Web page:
Contrast that with Beardstown C.U.S.D. 15, a poor semi-rural district along the Illinois River. Beardstown currently spends $8464 per student on operations and $5300 on instruction. 76% of their funding comes from the State. I don’t need to tell you; they do not have their own radio station.
Sometimes you hear people say that money can’t buy education results. When I look at the funding and performance of Illinois schools, however (which any of you can do on the Illinois State Board of Education website) one quickly sees that money not only makes a difference, it makes a big difference. Northfield pays their teachers $101,000. 80% of those teachers have a masters degree. Beardstown pays their teachers $43,000. Given these options where do you suppose the best teachers in Illinois go?

In every parameter analyzed by the ISBE Report Card Northfield trounces Beardstown: Graduation Rate – 96% vs. 84%, PSAE scores – 85% vs. 31%, Readiness for college classes – 83% vs. 13%.


What about Rockridge? The Rockridge District has a 19% higher median household income than the State, 41% higher than Rock Island County as a whole. Yet our district has no frills. We are not handing out laptops. We do not have a pool. Our buildings are old, our textbooks tend to be old, and we have grade schools which lack a full time principal on site. Right now our performance metrics are not bad. Our graduation rate is 96%. Our PSAE ranking is 62%, well above Beardstown, but far behind Northfield. Our readiness for college numbers stand at 45%, almost exactly at the state average. So far so good.

The Illinois Constitution says “The State has the primary responsibility for financing the system of public education.” Illinois, quite obviously, has not met this obligation. The state aid foundation number, $6119 has not changed since FY 2010. Costs, of course, continue to rise. Furthermore Illinois has not even fully funded its foundation obligations for the last several years. In FY 2013 payments to districts stood at 89% of the amount owed in the formula. In simple English this means that those rich districts like Northfield fully fund (some would say extravagantly) their schools from local taxes while poor districts in Illinois have lost even that pittance from the state which kept them afloat.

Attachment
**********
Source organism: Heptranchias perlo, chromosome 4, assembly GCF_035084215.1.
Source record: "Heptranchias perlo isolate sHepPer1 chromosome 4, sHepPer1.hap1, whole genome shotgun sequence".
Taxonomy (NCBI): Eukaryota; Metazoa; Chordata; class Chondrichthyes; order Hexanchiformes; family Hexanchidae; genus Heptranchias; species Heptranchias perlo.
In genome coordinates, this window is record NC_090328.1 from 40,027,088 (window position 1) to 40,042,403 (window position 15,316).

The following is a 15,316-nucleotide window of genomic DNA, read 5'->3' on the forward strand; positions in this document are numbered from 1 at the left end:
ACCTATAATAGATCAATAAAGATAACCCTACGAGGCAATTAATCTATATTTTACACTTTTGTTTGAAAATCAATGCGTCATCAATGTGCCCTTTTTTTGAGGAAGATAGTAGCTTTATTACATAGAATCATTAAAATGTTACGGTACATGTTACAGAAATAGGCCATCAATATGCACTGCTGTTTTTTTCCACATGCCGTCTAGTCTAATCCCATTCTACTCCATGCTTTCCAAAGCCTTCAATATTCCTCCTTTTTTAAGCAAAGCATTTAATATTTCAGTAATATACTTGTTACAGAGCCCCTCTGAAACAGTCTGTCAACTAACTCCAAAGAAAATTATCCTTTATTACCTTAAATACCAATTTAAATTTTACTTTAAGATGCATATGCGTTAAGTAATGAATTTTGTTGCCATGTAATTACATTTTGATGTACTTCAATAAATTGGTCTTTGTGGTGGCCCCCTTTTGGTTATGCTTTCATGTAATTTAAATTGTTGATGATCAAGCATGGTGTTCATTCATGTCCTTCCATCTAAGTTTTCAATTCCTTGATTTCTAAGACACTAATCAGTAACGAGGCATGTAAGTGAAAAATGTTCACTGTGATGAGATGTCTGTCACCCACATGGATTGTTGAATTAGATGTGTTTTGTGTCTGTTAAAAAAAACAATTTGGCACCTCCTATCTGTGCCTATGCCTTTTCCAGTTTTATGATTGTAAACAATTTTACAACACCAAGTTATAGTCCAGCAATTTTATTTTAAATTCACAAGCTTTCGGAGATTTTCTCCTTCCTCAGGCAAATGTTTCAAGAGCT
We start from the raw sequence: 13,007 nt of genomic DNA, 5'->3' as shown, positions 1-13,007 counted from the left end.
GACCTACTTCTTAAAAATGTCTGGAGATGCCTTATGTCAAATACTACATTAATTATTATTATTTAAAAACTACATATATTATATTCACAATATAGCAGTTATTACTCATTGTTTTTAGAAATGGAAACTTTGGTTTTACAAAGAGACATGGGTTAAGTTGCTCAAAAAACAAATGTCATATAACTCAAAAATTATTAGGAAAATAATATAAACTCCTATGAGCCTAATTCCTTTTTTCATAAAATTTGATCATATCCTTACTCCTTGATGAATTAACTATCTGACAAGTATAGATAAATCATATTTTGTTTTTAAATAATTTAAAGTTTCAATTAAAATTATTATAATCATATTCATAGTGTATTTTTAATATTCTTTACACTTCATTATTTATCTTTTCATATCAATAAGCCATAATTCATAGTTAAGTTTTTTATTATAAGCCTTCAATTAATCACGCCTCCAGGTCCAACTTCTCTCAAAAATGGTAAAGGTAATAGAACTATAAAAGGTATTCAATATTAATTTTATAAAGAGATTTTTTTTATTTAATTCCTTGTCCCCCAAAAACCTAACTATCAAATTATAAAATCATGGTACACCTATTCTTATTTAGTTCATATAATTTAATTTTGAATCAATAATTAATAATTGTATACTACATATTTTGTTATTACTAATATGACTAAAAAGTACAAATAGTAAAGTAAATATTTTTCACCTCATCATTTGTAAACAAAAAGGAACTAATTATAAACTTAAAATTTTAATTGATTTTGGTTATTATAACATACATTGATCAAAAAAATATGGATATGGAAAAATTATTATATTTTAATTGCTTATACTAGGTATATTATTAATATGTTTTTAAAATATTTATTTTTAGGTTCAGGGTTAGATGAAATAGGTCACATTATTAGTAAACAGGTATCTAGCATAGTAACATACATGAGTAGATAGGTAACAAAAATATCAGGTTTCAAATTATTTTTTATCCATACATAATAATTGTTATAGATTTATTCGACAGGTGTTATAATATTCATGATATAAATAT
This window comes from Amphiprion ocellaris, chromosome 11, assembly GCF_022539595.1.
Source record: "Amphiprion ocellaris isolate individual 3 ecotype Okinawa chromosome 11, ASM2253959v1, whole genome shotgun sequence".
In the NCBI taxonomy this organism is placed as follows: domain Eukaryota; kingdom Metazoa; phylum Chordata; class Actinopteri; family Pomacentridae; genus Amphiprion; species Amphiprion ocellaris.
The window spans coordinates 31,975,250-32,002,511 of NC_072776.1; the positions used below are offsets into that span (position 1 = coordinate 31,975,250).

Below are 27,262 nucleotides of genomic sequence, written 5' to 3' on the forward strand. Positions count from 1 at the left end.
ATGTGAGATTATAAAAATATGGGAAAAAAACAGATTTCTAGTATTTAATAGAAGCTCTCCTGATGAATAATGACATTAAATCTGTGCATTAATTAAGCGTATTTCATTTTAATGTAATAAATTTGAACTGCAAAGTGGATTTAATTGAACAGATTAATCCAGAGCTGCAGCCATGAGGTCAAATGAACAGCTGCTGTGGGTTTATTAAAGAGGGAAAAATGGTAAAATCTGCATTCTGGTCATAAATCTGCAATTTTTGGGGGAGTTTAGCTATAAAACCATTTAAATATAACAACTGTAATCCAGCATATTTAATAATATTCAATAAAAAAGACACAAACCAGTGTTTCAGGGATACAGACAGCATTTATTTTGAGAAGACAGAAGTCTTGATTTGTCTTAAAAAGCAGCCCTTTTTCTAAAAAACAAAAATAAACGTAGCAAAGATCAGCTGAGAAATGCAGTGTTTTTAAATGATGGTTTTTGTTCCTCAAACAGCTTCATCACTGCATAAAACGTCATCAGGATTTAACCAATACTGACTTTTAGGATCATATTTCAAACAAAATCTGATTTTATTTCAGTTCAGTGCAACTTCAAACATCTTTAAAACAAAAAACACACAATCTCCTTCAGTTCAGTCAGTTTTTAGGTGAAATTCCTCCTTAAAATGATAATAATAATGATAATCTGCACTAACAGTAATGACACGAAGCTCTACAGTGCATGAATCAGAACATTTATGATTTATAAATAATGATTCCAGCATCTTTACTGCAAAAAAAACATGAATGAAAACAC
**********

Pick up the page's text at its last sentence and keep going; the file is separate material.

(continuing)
Rockridge was one of the losers. From 2009 to 2014 Rockridge’s general state aid went from about $2.7 million to $1.2 million annually. That is $1.5 million dollars gone missing from our budget – every year. What can we do?
The fundamental nature of budgets does not change just because Illinois fails to meet its obligation. You must cut spending or increase revenue. The board has done a great deal of the former. I sat up on the stage in the auditorium at a recent meeting and listened as students, teachers, and members of our community (people I respect a great deal) spoke earnestly about the value of music education and the quality of our program here at Rockridge. And I believed every word they said. And I wanted to get up and walk down into the audience and join them. And then I voted to make the program cut. Because we had to.

Whether we continue down that road, toward Beardstown, if you will, depends on how you view Rockridge today and what kind of community you aspire to have in the future. You might believe Rockridge is an extravagant district plagued by waste and overspending. I just don’t see that. But we can keep cutting. We can cut extra-curriculars and athletics, we can cut more of those people, like teacher’s aides and secretaries, whose daily interactions with our children shape their educational experience, and of course, we can cut teachers. We can become Beardstown with all that that entails.

I think I can safely say that we are not going to be Northfield but I think it is within our capacity as a community to keep being Rockridge. That is why I worked to get Rockridge Forward passed. That is why I supported the 1% sales tax. And that is why I said what I said during the campaign. My approach was unsuccessful, obviously, but I still am not convinced it was wrong. Problems are never solved by sweeping them under the rug. The solution to these problems ultimately lies with the voters of Rockridge, and Rock Island County, and, of course, the State of Illinois.

I said in the paper that good schools are the best thing a community can spend money on. They are an investment in the future. They pay dividends even to those residents without kids in the school. Studies show that and I really believe it. You can look around at communities with bad schools. You don’t want to live there.

As I leave the board I am still optimistic that we can keep Rockridge Rockridge. It has been my great pleasure to work with this board and these fine administrators and our wonderful staff. This place is as good as it is because every day these folks are doing more than they should have to with less than they need to do it. We, as parents, are lucky to have them.

by Dustin Joy